Months before, the area experienced the heaviest rainfall in more than 100 years, followed by a severe drought; ripe conditions for a massive wildfire. “After the ground burned, a geologist I know persuaded us to build a 10-foot-high concrete wall above the hill out back,” says Isaacson. “He was concerned about this huge rock outcropping above our property coming loose in the event of another major rainfall.”
Two years later, torrential rains fell on the hill, and a massive boulder came loose from the outcropping and careened towards the Isaacson home. “It crashed through the wall and stopped a few feet from the house; had it not been there, someone would have died,” he says.
ReThought’s technology platform filters wide-ranging hydrological, topological and geospatial data from traditional catastrophe risk assessment models provided by firms Verisk Analytics and RMS. “We take these historical events and other data like historical satellite imagery to create new events that could happen just like them,” he says. “We’re then able to make a more accurate prediction of the risk of a flood for insurance pricing purposes.” The satellite data is provided by a partnering organization, Hydronos Labs.
By having a more accurate understanding of potential flood losses, insurers are more apt to provide flood insurance. Isaacson cites an example of a large corporate campus with several buildings. Previous estimates of potential flood damage losses ran as high as $6 million. “Our formula had it a little over $1 million,” Isaacson says. “The more granular we get, the better the ability to offer more complete and higher-value coverage limits.”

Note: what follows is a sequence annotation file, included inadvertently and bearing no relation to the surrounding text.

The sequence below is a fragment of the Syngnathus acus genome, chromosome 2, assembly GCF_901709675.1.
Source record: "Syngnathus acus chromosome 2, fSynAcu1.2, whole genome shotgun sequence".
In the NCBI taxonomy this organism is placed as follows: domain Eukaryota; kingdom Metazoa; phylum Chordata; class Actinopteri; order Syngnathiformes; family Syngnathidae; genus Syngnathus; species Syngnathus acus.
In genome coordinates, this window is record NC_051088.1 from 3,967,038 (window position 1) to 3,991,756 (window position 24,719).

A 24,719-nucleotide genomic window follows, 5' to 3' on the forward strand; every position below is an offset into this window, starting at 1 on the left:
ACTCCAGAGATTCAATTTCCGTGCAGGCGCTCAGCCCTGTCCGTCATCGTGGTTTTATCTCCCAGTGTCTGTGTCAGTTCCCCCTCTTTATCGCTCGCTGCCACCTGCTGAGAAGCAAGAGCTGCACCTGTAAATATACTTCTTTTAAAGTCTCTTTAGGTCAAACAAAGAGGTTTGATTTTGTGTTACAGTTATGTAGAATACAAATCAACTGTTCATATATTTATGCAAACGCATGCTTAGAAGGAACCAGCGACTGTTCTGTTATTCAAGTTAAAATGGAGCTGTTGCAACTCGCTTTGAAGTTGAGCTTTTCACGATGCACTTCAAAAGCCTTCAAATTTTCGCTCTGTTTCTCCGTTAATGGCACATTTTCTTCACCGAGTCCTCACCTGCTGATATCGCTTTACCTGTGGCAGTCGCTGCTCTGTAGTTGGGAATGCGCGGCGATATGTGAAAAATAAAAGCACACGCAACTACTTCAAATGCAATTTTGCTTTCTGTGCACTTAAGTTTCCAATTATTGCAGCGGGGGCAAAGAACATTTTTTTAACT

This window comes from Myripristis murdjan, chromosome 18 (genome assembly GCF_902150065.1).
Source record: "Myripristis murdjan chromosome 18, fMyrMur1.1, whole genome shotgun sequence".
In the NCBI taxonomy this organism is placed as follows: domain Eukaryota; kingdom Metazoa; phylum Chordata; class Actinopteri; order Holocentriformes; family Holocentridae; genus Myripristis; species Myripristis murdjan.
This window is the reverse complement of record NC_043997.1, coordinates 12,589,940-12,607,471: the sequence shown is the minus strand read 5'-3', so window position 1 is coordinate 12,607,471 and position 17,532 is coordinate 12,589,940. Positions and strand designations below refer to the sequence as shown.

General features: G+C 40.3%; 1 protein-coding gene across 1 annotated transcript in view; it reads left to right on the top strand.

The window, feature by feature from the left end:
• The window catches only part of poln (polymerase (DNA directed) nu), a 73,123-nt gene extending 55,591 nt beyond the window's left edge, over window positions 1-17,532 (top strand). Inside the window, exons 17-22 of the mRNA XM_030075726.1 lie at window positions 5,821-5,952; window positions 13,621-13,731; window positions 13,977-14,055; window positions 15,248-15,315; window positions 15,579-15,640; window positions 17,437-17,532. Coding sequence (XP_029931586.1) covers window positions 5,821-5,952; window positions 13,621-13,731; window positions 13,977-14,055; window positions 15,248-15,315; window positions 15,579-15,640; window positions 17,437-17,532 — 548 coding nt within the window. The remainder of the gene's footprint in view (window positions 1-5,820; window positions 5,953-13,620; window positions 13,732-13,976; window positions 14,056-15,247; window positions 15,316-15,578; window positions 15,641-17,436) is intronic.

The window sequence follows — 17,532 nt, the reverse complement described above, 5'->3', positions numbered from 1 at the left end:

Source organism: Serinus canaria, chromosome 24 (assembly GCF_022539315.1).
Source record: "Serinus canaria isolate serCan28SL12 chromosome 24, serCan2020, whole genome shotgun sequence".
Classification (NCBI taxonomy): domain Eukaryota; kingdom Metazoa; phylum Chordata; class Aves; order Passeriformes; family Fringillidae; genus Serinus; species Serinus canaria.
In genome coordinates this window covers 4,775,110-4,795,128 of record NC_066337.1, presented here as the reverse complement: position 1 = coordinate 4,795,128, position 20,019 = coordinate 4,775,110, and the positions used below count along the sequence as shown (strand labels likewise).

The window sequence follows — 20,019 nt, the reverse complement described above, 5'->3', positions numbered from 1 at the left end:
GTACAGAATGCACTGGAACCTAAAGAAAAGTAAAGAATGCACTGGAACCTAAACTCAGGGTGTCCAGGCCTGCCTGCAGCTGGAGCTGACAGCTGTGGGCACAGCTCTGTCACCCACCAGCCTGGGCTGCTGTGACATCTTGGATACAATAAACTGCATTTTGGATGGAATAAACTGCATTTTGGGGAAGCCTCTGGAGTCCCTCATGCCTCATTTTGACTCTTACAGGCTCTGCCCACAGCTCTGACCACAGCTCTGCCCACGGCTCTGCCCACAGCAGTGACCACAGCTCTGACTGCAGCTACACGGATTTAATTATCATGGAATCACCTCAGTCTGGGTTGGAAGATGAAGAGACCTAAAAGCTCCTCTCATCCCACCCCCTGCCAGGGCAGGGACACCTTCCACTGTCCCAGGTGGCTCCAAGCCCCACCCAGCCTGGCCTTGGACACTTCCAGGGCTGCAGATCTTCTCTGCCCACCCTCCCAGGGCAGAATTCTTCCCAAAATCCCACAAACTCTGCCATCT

That’s good news for property owners. Since 2000, flood events have cost U.S. taxpayers more than $850 billion. Flooding is responsible for approximately two-thirds of the cost of all natural disasters. According to Flood Defenders, a non-profit, non-partisan flood research group, around 6 million Americans unknowingly live in a 1-in-a-100-year floodplain, a disaster in waiting.
Both Delos and reThought monetize their businesses as Managing General Agencies, a type of insurance intermediary that receives a commission from insurance companies for their risk assessment and pricing services. As the planet continues to warm, other insurtech startups like Cape Analytics, FutureProof Technologies and zesti.ai also are taking stock of the rising cost of natural disasters and the impact on insurance availability and pricing.
As Stein puts it, “In a time when so many insurance companies are pulling out of communities at risk of wildfire, we’ve built an innovative data analytics platform that enables us to deeply understand wildfire risk.”
The invention is good news for anyone with a home in the wildland-urban interface.
Russ Banham is a Pulitzer Prize-nominated business journalist.